The University Grants Commission (UGC) has issued guidelines that prescribe ICCs to appoint a student representative. In TISS, this has been followed. And the experience of the TISS ICC has been that many a time, cases come up only because of the efforts of the student representative who the student-complainant feels comfortable confiding in.  

Unless a complaint is made to the ICC – that is, consent is given by the woman – due process cannot begin. Post-complaint, the ICC must take the effort to provide redress to the victim.

While the UGC has also said that the ICC has to take complaints made by individuals from gender discriminated locations, it has not laid down any guidelines in this regard. While the mandate of the ICC is prescribed by the law, to ensure full justice, it may have to go above and beyond such mandate. But this depends on the level of motivation of the individual members of the ICC.

Ditilekha Sharma

Incorporating concerns of the queer community in designing institutional responses to gender-based cyber violence

Ditilekha Sharma, TISS Queer Collective

The queer collective has tried to push conversations on violence beyond the gender binary. For a person from the LGBTQI community, the Internet has been the primary source of information. The anonymity that the Internet provides has allowed explorations on gender and sexuality away from surveillance by family and society. It is extremely difficult to separate the virtual world from the real world, especially when you live as your ‘real self’ in the virtual world, which is perceived to be a safer space. This fluidity between the worlds has many implications for consent. For instance, does sharing a particular piece of information online imply consent to sharing it offline?; or again, is participating in a dating website an indication of ‘availability’ offline? In these cases, consent is assumed because of the public nature of the virtual. For someone in the queer community, one of the biggest fears is being outed and so confidentiality has to be constantly stressed upon.

Due process does not account for the concerns of the queer community. In cases of gender-based violence, making a complaint before institutional redress mechanisms becomes difficult for many reasons. Firstly, you are at the risk of outing yourself. Secondly,institutions may ban websites where queer people can meet and/or access queer content. And thirdly, the law in India criminalises homosexuality – and hence by complaining, you put yourself in danger.

User policies of online platforms that stress on the use of ‘real names’ also work against the queer community. When complaints are made against trolling, the first thing that is done is to shut down ‘fake accounts’, which often means alternate accounts set up by persons from the queer community are also taken down. Educational institutions may operate in black and white manner – they may restrict access to YouTube with the intention of blocking access to pornography, but this can also mean that a lot of LGBTQI content that is informative is also filtered out.

Open discussion

Asha Achuthan, the chair, made the following concluding observations. 

– One of the positive outcomes of ‘the list versus due process’ debate that happened last year was that it facilitated critical conversations on institutional redress mechanisms and how they can be accessed, at least in some institutions. Further debate and discussion is needed on how due process can respond to concerns of the queer community.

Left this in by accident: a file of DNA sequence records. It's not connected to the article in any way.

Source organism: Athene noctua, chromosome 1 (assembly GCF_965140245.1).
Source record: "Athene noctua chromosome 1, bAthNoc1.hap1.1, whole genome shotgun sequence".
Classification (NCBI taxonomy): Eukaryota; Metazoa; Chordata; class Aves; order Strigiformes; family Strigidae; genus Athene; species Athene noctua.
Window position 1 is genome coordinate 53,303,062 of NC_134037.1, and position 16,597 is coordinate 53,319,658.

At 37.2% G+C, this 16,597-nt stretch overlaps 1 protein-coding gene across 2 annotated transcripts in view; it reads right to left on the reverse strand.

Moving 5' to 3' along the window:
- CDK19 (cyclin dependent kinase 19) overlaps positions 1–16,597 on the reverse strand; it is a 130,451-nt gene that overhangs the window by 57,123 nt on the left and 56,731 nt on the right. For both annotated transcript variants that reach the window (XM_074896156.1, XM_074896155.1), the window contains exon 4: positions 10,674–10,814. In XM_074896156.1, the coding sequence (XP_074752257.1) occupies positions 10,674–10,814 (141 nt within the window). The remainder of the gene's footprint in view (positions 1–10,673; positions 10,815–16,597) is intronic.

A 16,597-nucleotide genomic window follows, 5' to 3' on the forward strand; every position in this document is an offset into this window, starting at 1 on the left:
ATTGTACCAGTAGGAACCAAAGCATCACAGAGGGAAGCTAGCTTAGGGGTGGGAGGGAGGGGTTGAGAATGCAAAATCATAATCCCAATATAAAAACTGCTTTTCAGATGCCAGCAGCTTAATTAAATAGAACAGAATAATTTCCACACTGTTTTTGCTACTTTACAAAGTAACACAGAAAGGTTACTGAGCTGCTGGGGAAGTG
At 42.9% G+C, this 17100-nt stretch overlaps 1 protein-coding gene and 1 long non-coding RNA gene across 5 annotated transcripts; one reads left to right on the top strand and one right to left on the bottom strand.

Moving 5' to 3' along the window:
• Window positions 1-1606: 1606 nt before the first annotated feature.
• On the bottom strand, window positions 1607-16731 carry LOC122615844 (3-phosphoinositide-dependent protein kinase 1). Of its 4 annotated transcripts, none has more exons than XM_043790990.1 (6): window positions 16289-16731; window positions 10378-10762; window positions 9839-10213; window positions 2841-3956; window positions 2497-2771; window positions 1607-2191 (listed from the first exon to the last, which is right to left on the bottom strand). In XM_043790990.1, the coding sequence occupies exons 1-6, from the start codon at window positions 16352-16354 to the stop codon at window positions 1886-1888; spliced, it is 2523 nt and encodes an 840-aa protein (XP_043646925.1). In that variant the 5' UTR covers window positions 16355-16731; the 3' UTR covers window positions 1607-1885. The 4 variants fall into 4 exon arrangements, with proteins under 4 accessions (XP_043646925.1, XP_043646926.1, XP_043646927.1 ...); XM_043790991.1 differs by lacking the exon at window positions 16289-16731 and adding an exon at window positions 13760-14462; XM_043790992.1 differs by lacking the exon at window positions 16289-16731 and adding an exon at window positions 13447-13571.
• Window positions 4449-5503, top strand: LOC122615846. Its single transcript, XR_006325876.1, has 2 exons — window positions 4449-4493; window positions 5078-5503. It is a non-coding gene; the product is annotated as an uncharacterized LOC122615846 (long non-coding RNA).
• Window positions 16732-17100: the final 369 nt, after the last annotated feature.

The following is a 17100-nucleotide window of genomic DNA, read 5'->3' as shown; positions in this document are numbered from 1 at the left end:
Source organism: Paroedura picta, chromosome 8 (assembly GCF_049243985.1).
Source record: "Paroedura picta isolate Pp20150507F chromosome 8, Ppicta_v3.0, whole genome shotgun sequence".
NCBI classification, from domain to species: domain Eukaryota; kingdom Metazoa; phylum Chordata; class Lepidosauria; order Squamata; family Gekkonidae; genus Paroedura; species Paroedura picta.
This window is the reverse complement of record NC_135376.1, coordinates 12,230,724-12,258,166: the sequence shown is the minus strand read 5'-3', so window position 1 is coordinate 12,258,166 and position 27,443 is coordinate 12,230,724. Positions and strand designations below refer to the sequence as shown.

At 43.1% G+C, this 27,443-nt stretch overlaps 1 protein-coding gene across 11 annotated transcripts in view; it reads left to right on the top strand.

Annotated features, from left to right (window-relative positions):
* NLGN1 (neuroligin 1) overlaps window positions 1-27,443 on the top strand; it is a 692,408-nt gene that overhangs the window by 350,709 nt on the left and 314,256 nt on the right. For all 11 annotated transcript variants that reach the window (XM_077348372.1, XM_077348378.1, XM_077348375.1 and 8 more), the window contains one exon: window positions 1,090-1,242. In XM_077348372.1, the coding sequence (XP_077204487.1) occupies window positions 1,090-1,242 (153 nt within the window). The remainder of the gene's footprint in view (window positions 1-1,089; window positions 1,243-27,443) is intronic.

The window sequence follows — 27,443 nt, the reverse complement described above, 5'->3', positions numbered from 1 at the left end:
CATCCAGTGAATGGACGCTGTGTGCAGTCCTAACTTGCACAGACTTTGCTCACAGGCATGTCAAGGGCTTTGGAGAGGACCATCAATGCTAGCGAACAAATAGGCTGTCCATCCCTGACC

– The interplay of publicness, anonymity and consent is another important point that has been articulated.

Asha Achuthan

Comments from the floor

1. Heteronormativity is encoded in the law, making it very difficult for even feminist lawyers to break out of the gender binary in the interpretation of the law.

2. India does not yet have an anti-discrimination law. Women have always been constructed by the law from the point of view of violence and victim-hood, and it is time we re-looked at the law.

3. A participant raised a question on the steps that the Women’s Special Cell takes after a complaint is received: “Does the Cell recommend that the woman approach the police?”. Trupti Panchal replied that the choice and agency of the women who approach the Special Cell is respected at every step. If she wants to file a police complaint, since the Cell is located within the police station, all support will be provided in this regard. However, in cases of technology-mediated violence, women often delete evidence, making it difficult to put forward an effective case. The Cyber Cell is also not very well-equipped to support with evidence gathering. As technology-mediated violence cases often involve intimate images, complaining to law enforcement would mean sharing these images. This prevents many from approaching law enforcement.

4. There was a question from the floor on whether the term ‘hostile work environment’ in the sexual harassment law includes discriminatory behavior. Panelists responded that the law actually specifies that the hostile environment must arise from sexual conduct. Therefore, wider acts of gender discrimination may not be supported by the Act. But this should not stop a woman from complaining and testing the court for a wider interpretation.

5. A member of the audience wondered if there is anyway that institutional complaints mechanisms could account for informal structures and solidarities. The panelists responded that: 

– Some ICCs have tried to incorporate these informal mechanisms especially by having a student representative and working more closely with the student community through formal and informal conversations.

– There is merit in the formal legal system, because a complaint of sexual harassment can follow the accused through his life and career, and so, natural justice must be followed. But, at the same time, women must be empowered to utilize the process.

6. There was a question from the audience on whether the law on digital evidence can be made less cumbersome. The panel reflected that evidence creation has become much easier with the digital. So, the law and courts have to ensure that the evidence before it is verifiable and credible.